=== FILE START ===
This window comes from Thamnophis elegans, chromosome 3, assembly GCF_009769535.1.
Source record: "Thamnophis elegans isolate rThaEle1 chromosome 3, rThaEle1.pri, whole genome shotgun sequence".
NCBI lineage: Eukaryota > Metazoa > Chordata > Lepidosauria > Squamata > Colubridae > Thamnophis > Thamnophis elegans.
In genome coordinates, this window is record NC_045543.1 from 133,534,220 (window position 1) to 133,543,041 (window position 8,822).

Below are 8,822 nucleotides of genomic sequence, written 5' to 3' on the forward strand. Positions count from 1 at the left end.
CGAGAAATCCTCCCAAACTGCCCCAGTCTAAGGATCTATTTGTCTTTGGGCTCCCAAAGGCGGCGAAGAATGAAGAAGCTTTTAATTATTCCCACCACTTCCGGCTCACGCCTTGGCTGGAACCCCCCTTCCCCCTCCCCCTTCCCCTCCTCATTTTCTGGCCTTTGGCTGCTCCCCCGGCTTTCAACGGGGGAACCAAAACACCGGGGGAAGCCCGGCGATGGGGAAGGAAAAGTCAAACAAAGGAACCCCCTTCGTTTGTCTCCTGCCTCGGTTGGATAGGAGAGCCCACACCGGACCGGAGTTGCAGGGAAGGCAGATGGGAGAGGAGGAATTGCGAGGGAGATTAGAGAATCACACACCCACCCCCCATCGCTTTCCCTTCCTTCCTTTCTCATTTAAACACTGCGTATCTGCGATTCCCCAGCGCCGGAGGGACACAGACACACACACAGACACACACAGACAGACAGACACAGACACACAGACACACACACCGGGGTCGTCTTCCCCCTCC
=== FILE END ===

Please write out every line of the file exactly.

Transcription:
This window comes from Thamnophis elegans, chromosome 3, assembly GCF_009769535.1.
Source record: "Thamnophis elegans isolate rThaEle1 chromosome 3, rThaEle1.pri, whole genome shotgun sequence".
NCBI lineage: Eukaryota > Metazoa > Chordata > Lepidosauria > Squamata > Colubridae > Thamnophis > Thamnophis elegans.
In genome coordinates, this window is record NC_045543.1 from 133,534,220 (window position 1) to 133,543,041 (window position 8,822).

Below are 8,822 nucleotides of genomic sequence, written 5' to 3' on the forward strand. Positions count from 1 at the left end.
CGAGAAATCCTCCCAAACTGCCCCAGTCTAAGGATCTATTTGTCTTTGGGCTCCCAAAGGCGGCGAAGAATGAAGAAGCTTTTAATTATTCCCACCACTTCCGGCTCACGCCTTGGCTGGAACCCCCCTTCCCCCTCCCCCTTCCCCTCCTCATTTTCTGGCCTTTGGCTGCTCCCCCGGCTTTCAACGGGGGAACCAAAACACCGGGGGAAGCCCGGCGATGGGGAAGGAAAAGTCAAACAAAGGAACCCCCTTCGTTTGTCTCCTGCCTCGGTTGGATAGGAGAGCCCACACCGGACCGGAGTTGCAGGGAAGGCAGATGGGAGAGGAGGAATTGCGAGGGAGATTAGAGAATCACACACCCACCCCCCATCGCTTTCCCTTCCTTCCTTTCTCATTTAAACACTGCGTATCTGCGATTCCCCAGCGCCGGAGGGACACAGACACACACACAGACACACACAGACAGACAGACACAGACACACAGACACACACACCGGGGTCGTCTTCCCCCTCC